Even more embarrassingly, it started after we went to visit some of the grandmothers. These women are supported by and given micro loans from Nyaka, to increase their crop yields or buy farm animals, and to make additional income to pay their grandchildren’s school fees. I rode out to see them on the back of a motorbike, driven by a lovely guy named John, because that’s the easiest way to get around these parts. At first, while a bit white-knuckley, it was pretty awesome: zooming past lush, rolling valleys and fields, waving at kids who yelled, “Muzungu!” (translation: white person, in the most un-racist of ways,) the wind in my hair. (Nope. No helmets. I’ll pause here and let my father pour himself a drink.)

The grandmothers were amazing - so resilient, and so determined. One of the granddaughters ran out to meet us, grabbing my hand and dragging me towards the house as if to say, “Finally! What took you so long?” I wanted to pick her up, jump on the motorbike, take off and not stop until I got to Montreal. 

Her grandmother told us how Nyaka gave her training to take care of this little girl and her 3 siblings, all of whom are “vulnerable.”

“What does she mean by vulnerable?” I asked John, fearing the answer.

“She means HIV positive," John said.

We visited 6 grandmothers that day. Some still have living sons and daughters, others don’t. One gave birth to 16 children and lost 15 of them.

They showed me their homes, their kitchens, their toilets. And by the way, I'm using flash in the first two photos. Not much light gets into these places.

(Yup, that's a bathroom.)

On the way home, my mind went to Martha Stewart Living, and Better Homes and Gardens, and Design Sponge. I didn't know what to think. Nothing made sense. When I got back to my room, I googled flights back to Montreal.

Not in a serious way. I really can’t tell you why I did it - I didn't intend to follow through. Compared to the people I met that day, I might as well be Marie Antoinette. But, as ashamed as I am about it, that I night, I just wanted to run away.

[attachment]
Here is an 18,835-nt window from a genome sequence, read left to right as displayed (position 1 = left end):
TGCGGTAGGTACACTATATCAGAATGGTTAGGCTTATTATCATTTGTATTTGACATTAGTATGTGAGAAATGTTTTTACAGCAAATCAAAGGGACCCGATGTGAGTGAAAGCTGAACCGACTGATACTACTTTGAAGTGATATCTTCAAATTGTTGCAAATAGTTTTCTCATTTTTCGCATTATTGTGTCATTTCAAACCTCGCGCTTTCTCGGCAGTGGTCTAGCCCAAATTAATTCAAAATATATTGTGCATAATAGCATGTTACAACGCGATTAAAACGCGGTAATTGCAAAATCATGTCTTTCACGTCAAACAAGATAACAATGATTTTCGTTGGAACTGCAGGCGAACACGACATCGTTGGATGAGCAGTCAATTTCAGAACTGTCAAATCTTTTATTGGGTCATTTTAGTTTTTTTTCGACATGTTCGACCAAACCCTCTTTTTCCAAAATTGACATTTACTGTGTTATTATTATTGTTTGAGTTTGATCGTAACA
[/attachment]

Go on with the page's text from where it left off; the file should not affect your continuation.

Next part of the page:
The next day was Friday. A whole weekend ahead. Time for the fog to lift, and for me to get some perspective. Right?

A guy I had a meeting with when I arrived in Kampala - let’s call him George – was in “town” that night, and had asked me to meet up.  I checked with the woman who runs the guesthouse, and it turns out that, since I’m the only person here, I can’t actually be out past 8pm or there won’t be anyone here to let me in. I told him this by text, and invited him to come by for dinner instead.

Well, George got pushy. Like, inappropriately pushy. Like, suggesting-I-spend-the-night-at-a-nearby-hotel pushy. “Be adventurous,” he texted. “Be open-minded.” I told him that being on my own in the middle of nowhere, rural Uganda, was adventurous enough, thanks. He wouldn’t let it go. It got dark and he got pushier, and I started to freak out, especially as there really was no one I could call and say, “Hey, some dude from Kampala is being kind of creepy, would you mind coming over?”